Distributing New Shoes to Orphans and Vulnerable Children in Lesotho

Distributing New Shoes to Orphans and Vulnerable Children in Lesotho

{Photo credit: MSH/Johanna Theunissen}Photo credit: MSH/Johanna Theunissen

Cross-posted with permission from the Southern Africa HIV and AIDS Regional Exchange (SHARE).

I used to smile at the sentimental nickname for Lesotho, “The Mountain Kingdom.” Following a few visits to the capital Maseru, I had the opportunity to travel to the district of Mokhotlong, in the east of the country. Here I discovered that this term is more literal than symbolic, and no laughing matter. Narrow gravel roads with incredible switchback turns had me engaging in lively discussion in the car to avoid thinking about how close I was to the edge. More important than experiencing the rugged beauty of the physical landscape, it was on this trip that I began to discover and appreciate the grace and resilience of Lesotho’s people. A subsequent trip to Mohale’s Hoek, a district south of Maseru (further explained below) reinforced my growing admiration.

The Management Sciences for Health (MSH)-led Building Local Capacity for Delivery of HIV Services in Southern Africa Project (BLC) was selected by TOMS, an American company, to distribute thousands of new shoes to orphans and vulnerable children (OVC) in Lesotho. TOMS gives a pair of new shoes for every pair of shoes purchased, in a unique program called One to One™. TOMS promotes this distribution as a way of promoting health, education, and dignity—health by preventing diseases such as hookworm and tetanus; education by ensuring children can travel long distances over challenging terrain and comply with school uniform requirements; dignity by affirming the value of children who may never have owned something new for themselves.

The logistics of providing shoes in some of these rural areas is mind-boggling. However, the need is real and being part of it is incredibly rewarding. In some areas, children had been waiting for hours for us to make our way to them; in others we arrived to an empty field only to see children streaming toward us from distant hills. The crowds form more quickly than we could distribute shoes, and they waited patiently in long lines. My experience with the children has been delightful: they are joyful in their play; shy but eager to communicate and interact with adults; excited to have their pictures taken, and more excited to see them.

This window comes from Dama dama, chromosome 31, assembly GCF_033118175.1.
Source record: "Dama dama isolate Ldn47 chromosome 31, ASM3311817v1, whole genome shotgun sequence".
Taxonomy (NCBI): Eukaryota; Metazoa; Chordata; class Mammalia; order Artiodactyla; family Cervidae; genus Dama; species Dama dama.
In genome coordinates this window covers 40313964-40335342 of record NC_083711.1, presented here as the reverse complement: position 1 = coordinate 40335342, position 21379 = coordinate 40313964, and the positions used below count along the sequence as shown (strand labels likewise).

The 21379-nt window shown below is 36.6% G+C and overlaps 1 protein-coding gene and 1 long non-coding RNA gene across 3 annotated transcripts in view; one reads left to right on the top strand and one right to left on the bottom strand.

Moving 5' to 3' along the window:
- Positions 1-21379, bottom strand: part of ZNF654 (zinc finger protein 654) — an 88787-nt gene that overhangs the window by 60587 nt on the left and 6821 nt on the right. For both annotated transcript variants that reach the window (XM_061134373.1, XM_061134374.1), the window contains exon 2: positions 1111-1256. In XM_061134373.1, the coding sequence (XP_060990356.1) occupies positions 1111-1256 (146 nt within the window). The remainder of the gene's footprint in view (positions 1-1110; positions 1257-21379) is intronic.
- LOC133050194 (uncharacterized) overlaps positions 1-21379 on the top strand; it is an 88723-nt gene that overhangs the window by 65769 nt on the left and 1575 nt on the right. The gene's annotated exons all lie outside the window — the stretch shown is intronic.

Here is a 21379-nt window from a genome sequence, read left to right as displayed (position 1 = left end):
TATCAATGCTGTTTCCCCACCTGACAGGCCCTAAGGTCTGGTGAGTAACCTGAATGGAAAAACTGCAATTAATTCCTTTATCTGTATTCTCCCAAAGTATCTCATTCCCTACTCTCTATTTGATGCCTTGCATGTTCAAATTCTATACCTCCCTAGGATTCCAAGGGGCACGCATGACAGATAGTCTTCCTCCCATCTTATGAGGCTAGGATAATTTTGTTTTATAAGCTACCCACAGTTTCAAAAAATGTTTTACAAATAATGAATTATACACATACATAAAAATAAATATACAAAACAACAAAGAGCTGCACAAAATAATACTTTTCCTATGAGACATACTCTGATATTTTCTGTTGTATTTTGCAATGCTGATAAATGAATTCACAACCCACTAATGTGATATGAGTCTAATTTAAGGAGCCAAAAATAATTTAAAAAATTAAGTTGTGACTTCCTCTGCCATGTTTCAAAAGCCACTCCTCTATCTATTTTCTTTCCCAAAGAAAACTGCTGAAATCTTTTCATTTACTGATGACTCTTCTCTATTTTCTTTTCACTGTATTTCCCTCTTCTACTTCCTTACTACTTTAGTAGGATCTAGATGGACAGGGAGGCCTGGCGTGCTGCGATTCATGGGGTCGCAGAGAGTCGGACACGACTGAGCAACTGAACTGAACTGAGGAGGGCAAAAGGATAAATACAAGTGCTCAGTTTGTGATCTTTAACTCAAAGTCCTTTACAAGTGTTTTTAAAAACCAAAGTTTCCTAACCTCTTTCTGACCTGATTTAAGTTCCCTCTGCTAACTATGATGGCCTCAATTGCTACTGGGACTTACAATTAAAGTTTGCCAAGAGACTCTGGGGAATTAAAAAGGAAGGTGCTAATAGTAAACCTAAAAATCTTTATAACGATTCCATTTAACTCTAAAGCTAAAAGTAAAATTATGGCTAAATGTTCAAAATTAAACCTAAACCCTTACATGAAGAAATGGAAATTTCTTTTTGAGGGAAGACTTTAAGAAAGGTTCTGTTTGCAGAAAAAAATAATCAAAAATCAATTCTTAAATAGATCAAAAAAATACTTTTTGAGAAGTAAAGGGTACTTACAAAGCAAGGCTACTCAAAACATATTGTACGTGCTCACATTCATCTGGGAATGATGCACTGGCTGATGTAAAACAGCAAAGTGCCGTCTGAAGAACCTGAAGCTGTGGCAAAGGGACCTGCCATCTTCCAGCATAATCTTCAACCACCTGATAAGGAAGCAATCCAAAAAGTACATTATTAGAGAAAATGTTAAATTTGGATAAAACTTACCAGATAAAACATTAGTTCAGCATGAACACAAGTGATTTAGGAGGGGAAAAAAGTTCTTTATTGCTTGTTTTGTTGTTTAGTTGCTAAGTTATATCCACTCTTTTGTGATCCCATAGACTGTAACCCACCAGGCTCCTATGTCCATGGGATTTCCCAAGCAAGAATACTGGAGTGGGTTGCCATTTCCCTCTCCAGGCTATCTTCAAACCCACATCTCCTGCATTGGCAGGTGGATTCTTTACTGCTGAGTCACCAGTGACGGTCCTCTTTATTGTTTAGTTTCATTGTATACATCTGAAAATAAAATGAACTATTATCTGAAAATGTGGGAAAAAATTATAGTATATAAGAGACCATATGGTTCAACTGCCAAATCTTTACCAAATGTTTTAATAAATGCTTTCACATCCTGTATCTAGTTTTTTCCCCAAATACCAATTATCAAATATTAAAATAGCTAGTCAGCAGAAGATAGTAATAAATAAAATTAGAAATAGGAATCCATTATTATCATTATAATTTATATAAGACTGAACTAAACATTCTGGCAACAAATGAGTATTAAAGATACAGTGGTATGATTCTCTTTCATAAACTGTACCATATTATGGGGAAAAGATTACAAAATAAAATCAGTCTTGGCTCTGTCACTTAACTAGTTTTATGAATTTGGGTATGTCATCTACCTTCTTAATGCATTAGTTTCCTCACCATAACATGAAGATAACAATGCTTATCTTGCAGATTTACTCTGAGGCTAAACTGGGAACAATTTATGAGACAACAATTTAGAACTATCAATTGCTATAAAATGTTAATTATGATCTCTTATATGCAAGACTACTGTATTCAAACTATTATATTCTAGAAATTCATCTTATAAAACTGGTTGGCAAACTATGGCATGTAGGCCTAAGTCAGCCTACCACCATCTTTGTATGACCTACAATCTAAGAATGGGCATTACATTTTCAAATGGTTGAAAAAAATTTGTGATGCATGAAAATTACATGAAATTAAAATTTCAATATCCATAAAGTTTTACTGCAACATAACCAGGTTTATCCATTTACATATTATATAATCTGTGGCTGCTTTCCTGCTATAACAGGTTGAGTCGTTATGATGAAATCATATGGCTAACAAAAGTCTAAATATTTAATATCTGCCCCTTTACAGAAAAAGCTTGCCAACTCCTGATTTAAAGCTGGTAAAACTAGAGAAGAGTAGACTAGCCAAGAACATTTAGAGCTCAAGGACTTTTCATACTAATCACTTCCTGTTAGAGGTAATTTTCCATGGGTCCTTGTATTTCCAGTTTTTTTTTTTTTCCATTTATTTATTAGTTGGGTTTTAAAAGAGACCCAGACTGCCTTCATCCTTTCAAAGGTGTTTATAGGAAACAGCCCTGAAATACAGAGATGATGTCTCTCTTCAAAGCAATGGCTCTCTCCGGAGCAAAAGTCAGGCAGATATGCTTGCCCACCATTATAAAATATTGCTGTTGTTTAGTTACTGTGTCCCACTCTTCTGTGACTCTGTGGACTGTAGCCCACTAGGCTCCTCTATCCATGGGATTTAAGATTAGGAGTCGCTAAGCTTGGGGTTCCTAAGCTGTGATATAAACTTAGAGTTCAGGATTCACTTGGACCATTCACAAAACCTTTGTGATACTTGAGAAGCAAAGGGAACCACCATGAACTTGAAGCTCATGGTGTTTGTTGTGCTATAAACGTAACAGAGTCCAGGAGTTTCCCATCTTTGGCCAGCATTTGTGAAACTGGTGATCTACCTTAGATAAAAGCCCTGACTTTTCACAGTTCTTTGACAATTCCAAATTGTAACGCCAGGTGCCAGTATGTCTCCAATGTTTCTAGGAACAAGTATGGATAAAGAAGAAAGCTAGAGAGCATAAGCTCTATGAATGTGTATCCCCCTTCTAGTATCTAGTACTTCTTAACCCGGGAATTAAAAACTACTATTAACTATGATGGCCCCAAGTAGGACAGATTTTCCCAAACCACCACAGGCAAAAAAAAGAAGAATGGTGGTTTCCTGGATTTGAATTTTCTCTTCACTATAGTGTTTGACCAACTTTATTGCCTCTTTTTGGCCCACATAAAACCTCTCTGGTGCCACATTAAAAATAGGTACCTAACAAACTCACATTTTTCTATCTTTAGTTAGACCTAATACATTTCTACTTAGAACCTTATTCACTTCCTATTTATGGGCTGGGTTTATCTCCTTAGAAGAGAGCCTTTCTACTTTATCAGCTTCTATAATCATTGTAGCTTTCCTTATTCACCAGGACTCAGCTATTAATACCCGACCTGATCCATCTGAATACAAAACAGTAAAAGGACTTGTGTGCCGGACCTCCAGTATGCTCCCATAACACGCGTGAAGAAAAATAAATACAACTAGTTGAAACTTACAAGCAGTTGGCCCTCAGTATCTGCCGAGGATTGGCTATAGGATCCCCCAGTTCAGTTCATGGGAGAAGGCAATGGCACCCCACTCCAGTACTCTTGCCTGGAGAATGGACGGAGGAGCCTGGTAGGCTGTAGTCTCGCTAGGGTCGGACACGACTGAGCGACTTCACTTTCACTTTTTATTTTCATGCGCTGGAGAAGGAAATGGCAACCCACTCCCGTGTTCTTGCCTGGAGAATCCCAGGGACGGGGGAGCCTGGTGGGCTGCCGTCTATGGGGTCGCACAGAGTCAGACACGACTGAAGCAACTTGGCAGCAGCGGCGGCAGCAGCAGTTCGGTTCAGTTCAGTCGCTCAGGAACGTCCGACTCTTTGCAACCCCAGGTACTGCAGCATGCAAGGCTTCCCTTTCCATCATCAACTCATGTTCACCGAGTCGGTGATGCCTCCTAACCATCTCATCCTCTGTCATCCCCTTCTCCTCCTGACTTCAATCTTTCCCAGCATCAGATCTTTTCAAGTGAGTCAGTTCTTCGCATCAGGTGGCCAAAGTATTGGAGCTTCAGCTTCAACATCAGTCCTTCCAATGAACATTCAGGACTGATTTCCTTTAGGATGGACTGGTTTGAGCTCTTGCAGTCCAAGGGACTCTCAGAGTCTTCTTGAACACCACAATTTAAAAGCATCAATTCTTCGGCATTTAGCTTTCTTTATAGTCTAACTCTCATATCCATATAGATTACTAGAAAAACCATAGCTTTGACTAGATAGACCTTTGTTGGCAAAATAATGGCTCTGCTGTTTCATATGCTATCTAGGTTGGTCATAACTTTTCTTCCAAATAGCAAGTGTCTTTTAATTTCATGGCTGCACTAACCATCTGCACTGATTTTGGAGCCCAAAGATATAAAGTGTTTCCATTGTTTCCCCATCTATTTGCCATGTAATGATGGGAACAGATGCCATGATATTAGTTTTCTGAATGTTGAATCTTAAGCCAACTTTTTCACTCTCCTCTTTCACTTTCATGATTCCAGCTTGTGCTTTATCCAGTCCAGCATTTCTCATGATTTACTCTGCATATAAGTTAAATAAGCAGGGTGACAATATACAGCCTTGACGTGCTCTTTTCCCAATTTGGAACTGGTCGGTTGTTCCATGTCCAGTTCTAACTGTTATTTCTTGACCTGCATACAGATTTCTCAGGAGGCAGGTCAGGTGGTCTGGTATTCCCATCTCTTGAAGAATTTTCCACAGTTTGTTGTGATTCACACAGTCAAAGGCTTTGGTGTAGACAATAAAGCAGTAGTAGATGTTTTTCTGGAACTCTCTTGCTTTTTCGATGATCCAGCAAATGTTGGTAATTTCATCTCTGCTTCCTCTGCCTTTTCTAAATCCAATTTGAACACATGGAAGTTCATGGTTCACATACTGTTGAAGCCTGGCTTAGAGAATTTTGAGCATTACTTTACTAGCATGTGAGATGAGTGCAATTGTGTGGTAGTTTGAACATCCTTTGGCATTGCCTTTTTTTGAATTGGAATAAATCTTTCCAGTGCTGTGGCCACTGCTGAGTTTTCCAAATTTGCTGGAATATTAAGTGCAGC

Funded by USAID, BLC is implemented by MSH and works in Southern Africa to provide leadership, management, and technical capacity building to government as well as civil society, in contexts ranging from public hospitals in Botswana to civil society organizations in Angola. In Lesotho, BLC works at all levels of the health system: national, district, and community, to support and improve the country’s OVC response. BLC provides grants to civil society organizations to deliver services to OVC, and it is through these networks that children, many in hard-to-reach places, have received much-needed support.

There are an estimated 363,526 orphans in Lesotho, representing 33.8% of all children in the country. Nearly half (45%) of all households are caring for at least one orphan, according to the Government of Lesotho: Ministry of Social Development, Situation Analysis of Orphans and Other Vulnerable Children in Lesotho, 2011. I recently spoke to one woman who is living with HIV and caring for her own child along with her deceased sister’s three children, as well as a woman who is caring for 11 grandchildren. They are matter-of-fact about the amazing sacrifice they are making, and are as delighted as the children to have someone interested in their stories (and to see their pictures).

On June 14, in Siloe Community Council in Mohale’s Hoek, the Government of Lesotho commemorated the International Day of the African Child and officially launched the distribution of TOMS shoes in the country. At the celebration, Lesotho’s Minister of Social Development, Matebatso Doti, stated in her speech, “This Ministry of Social Development is committed to contributing to children’s health and education so they can have a bright future. It is the responsibility of all of us to make sure that these children’s futures are secured.” While I quickly recognized this statement as a great sound bite, I later reconsidered: TOMS is using its business to make a difference in children’s lives, contributing to their health and education. They are actually taking up their “responsibility.” How do I use the gifts I have been given to do the same?

Johanna Theunissen is a Senior Communications Associate at the Building Local Capacity for Delivery of HIV Services in Southern Africa Project (BLC).